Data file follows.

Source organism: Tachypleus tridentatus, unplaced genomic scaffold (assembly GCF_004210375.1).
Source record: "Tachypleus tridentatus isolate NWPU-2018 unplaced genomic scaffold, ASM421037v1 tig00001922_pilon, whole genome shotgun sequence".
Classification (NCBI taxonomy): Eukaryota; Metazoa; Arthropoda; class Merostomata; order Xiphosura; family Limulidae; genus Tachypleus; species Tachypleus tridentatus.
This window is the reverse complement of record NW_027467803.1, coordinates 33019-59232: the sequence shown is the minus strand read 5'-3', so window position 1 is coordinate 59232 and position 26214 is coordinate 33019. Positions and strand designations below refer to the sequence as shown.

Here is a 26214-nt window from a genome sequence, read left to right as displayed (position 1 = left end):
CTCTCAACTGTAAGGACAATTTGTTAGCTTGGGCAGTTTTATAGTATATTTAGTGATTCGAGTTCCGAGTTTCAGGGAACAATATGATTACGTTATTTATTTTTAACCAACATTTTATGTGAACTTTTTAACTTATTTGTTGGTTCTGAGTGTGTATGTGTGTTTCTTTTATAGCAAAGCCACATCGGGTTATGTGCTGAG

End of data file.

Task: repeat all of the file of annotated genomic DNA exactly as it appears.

Source organism: Tachypleus tridentatus, unplaced genomic scaffold (assembly GCF_004210375.1).
Source record: "Tachypleus tridentatus isolate NWPU-2018 unplaced genomic scaffold, ASM421037v1 tig00001922_pilon, whole genome shotgun sequence".
Classification (NCBI taxonomy): Eukaryota; Metazoa; Arthropoda; class Merostomata; order Xiphosura; family Limulidae; genus Tachypleus; species Tachypleus tridentatus.
This window is the reverse complement of record NW_027467803.1, coordinates 33019-59232: the sequence shown is the minus strand read 5'-3', so window position 1 is coordinate 59232 and position 26214 is coordinate 33019. Positions and strand designations below refer to the sequence as shown.

Here is a 26214-nt window from a genome sequence, read left to right as displayed (position 1 = left end):
CTCTCAACTGTAAGGACAATTTGTTAGCTTGGGCAGTTTTATAGTATATTTAGTGATTCGAGTTCCGAGTTTCAGGGAACAATATGATTACGTTATTTATTTTTAACCAACATTTTATGTGAACTTTTTAACTTATTTGTTGGTTCTGAGTGTGTATGTGTGTTTCTTTTATAGCAAAGCCACATCGGGTTATGTGCTGAG